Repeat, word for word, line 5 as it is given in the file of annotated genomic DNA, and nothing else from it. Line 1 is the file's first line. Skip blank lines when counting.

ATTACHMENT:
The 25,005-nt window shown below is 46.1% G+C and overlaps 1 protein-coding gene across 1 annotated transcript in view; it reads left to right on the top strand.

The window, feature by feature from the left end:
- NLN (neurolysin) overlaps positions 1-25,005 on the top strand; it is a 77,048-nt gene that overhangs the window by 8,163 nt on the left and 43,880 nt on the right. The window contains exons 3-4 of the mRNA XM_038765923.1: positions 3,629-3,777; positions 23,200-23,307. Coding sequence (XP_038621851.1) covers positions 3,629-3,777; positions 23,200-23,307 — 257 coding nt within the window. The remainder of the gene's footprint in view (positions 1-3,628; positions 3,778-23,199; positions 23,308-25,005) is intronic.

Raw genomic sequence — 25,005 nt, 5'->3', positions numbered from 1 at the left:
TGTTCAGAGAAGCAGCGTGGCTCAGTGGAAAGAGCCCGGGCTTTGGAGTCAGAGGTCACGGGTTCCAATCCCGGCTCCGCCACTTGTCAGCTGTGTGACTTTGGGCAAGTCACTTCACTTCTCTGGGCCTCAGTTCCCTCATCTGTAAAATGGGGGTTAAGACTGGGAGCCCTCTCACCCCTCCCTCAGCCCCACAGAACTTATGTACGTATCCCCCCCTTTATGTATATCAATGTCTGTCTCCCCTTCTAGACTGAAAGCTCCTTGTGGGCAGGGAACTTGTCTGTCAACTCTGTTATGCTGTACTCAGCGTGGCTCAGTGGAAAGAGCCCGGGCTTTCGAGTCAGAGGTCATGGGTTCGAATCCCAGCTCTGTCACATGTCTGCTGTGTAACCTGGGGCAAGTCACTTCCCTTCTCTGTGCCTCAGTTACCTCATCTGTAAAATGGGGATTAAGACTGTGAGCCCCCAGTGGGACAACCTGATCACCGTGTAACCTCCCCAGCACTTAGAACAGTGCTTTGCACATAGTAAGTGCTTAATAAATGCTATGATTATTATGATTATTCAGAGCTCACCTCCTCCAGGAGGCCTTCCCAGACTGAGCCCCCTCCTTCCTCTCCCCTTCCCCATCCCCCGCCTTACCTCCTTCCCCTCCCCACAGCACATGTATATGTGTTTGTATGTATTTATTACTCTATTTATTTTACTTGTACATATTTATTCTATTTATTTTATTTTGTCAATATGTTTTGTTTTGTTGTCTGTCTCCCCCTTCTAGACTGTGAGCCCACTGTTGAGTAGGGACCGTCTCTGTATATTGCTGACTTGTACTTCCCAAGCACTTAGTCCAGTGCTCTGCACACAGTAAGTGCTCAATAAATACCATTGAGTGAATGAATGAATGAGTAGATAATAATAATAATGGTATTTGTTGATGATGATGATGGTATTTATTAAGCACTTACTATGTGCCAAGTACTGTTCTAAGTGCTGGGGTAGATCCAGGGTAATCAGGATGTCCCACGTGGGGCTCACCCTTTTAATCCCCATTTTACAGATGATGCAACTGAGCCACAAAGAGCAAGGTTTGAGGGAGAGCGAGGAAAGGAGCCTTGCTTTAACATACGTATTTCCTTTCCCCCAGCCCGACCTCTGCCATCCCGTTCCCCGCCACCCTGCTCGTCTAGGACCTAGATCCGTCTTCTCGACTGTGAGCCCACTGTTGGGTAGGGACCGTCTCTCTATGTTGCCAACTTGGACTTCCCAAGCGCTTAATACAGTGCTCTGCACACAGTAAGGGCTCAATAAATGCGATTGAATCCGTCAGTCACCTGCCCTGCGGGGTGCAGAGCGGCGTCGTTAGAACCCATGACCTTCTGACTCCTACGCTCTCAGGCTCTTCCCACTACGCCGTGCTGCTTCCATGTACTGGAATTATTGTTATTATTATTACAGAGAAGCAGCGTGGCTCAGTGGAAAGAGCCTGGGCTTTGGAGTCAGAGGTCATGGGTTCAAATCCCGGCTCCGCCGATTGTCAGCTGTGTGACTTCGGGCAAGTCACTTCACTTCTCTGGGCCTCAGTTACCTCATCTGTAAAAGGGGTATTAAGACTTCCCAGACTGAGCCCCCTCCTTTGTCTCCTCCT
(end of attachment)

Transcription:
TGTTCAGAGAAGCAGCGTGGCTCAGTGGAAAGAGCCCGGGCTTTGGAGTCAGAGGTCACGGGTTCCAATCCCGGCTCCGCCACTTGTCAGCTGTGTGACTTTGGGCAAGTCACTTCACTTCTCTGGGCCTCAGTTCCCTCATCTGTAAAATGGGGGTTAAGACTGGGAGCCCTCTCACCCCTCCCTCAGCCCCACAGAACTTATGTACGTATCCCCCCCTTTATGTATATCAATGTCTGTCTCCCCTTCTAGACTGAAAGCTCCTTGTGGGCAGGGAACTTGTCTGTCAACTCTGTTATGCTGTACTCAGCGTGGCTCAGTGGAAAGAGCCCGGGCTTTCGAGTCAGAGGTCATGGGTTCGAATCCCAGCTCTGTCACATGTCTGCTGTGTAACCTGGGGCAAGTCACTTCCCTTCTCTGTGCCTCAGTTACCTCATCTGTAAAATGGGGATTAAGACTGTGAGCCCCCAGTGGGACAACCTGATCACCGTGTAACCTCCCCAGCACTTAGAACAGTGCTTTGCACATAGTAAGTGCTTAATAAATGCTATGATTATTATGATTATTCAGAGCTCACCTCCTCCAGGAGGCCTTCCCAGACTGAGCCCCCTCCTTCCTCTCCCCTTCCCCATCCCCCGCCTTACCTCCTTCCCCTCCCCACAGCACATGTATATGTGTTTGTATGTATTTATTACTCTATTTATTTTACTTGTACATATTTATTCTATTTATTTTATTTTGTCAATATGTTTTGTTTTGTTGTCTGTCTCCCCCTTCTAGACTGTGAGCCCACTGTTGAGTAGGGACCGTCTCTGTATATTGCTGACTTGTACTTCCCAAGCACTTAGTCCAGTGCTCTGCACACAGTAAGTGCTCAATAAATACCATTGAGTGAATGAATGAATGAGTAGATAATAATAATAATGGTATTTGTTGATGATGATGATGGTATTTATTAAGCACTTACTATGTGCCAAGTACTGTTCTAAGTGCTGGGGTAGATCCAGGGTAATCAGGATGTCCCACGTGGGGCTCACCCTTTTAATCCCCATTTTACAGATGATGCAACTGAGCCACAAAGAGCAAGGTTTGAGGGAGAGCGAGGAAAGGAGCCTTGCTTTAACATACGTATTTCCTTTCCCCCAGCCCGACCTCTGCCATCCCGTTCCCCGCCACCCTGCTCGTCTAGGACCTAGATCCGTCTTCTCGACTGTGAGCCCACTGTTGGGTAGGGACCGTCTCTCTATGTTGCCAACTTGGACTTCCCAAGCGCTTAATACAGTGCTCTGCACACAGTAAGGGCTCAATAAATGCGATTGAATCCGTCAGTCACCTGCCCTGCGGGGTGCAGAGCGGCGTCGTTAGAACCCATGACCTTCTGACTCCTACGCTCTCAGGCTCTTCCCACTACGCCGTGCTGCTTCCATGTACTGGAATTATTGTTATTATTATTACAGAGAAGCAGCGTGGCTCAGTGGAAAGAGCCTGGGCTTTGGAGTCAGAGGTCATGGGTTCAAATCCCGGCTCCGCCGATTGTCAGCTGTGTGACTTCGGGCAAGTCACTTCACTTCTCTGGGCCTCAGTTACCTCATCTGTAAAAGGGGTATTAAGACTTCCCAGACTGAGCCCCCTCCTTTGTCTCCTCCT